Category Archives: The Comb: Its History and Development

Jen Cruse: Large Tortoiseshell High Backcomb

This beautifully carved tortoiseshell comb is one of only three known to me. Two are in my collection and the third is in the collection of the Museum of London. Each comb varies slightly in format and also condition, and the carving techniques demonstrate the exceptional skill of the combmaker.

The decorative features of each comb originally included engraved emblems of rose, shamrock and thistle (all broken off on this example) together with the Prince of Wales feathers, further embellished with a crown and two fleur-de-lis in rolled gold; European in origin, it is possibly English-made and dates to the mid 1800s.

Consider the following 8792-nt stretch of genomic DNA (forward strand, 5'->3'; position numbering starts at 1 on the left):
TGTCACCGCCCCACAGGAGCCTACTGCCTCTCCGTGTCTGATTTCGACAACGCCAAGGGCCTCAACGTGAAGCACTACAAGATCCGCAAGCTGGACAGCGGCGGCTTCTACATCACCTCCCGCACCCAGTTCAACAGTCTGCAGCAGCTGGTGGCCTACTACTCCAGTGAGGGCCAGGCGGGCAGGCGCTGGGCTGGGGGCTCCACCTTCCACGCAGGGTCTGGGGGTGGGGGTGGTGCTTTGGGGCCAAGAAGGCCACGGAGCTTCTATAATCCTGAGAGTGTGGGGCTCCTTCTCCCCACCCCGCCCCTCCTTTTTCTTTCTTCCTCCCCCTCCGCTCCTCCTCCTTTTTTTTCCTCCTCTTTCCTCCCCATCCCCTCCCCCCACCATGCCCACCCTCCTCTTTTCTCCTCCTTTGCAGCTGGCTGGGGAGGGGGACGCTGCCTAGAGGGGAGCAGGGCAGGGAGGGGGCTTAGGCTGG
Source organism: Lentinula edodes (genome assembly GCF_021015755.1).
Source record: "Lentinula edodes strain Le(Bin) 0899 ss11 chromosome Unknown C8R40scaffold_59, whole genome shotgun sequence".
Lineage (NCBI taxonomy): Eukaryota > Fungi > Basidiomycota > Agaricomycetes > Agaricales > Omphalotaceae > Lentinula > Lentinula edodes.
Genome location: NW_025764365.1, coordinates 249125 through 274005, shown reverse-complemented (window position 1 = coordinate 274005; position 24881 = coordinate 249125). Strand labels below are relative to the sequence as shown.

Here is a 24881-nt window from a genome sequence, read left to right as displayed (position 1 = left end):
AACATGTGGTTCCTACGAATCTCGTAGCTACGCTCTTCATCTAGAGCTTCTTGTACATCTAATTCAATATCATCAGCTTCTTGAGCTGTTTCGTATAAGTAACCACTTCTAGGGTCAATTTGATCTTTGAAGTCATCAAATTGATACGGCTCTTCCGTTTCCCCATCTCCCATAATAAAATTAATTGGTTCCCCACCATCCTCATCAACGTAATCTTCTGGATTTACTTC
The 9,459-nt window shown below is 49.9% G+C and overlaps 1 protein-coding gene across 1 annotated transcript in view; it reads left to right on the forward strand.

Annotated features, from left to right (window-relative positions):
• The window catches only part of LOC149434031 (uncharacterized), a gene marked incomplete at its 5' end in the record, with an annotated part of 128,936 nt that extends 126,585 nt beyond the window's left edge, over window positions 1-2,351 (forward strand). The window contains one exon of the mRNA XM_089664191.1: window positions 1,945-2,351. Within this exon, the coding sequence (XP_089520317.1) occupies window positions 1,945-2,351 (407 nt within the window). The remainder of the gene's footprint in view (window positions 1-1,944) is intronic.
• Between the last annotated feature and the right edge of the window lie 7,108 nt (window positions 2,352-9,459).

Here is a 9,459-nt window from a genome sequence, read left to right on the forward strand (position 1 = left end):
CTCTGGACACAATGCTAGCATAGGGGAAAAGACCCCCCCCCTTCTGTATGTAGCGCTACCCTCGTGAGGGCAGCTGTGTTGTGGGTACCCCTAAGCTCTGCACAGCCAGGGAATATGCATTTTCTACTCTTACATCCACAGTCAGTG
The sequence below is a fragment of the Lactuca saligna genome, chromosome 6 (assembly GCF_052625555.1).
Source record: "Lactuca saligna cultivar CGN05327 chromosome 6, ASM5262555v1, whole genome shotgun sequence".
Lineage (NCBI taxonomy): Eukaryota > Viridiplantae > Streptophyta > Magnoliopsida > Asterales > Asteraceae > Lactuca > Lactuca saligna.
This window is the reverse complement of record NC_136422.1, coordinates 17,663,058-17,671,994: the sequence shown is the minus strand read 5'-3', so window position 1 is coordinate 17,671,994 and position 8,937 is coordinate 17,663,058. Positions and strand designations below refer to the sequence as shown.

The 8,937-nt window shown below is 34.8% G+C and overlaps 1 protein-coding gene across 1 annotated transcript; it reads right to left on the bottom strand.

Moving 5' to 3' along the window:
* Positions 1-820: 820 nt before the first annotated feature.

W 7¼ ins/18.4cm Ht 9 ins/22.9cm

Suggestive of royal connections, for whom these combs were designed or intended is uncertain. Were they to be worn by members of a Royal Court or were they expensive commemorative gifts to celebrate a Royal wedding?

Unfortunately I have been unable to find any precise information on this comb, its ‘sister’ comb featured on page 30 of my book or the Museum comb. Various theories exist but are purely speculative in the absence of reliable evidence.


For more scholarly research, please examine

The Comb: Its History and Development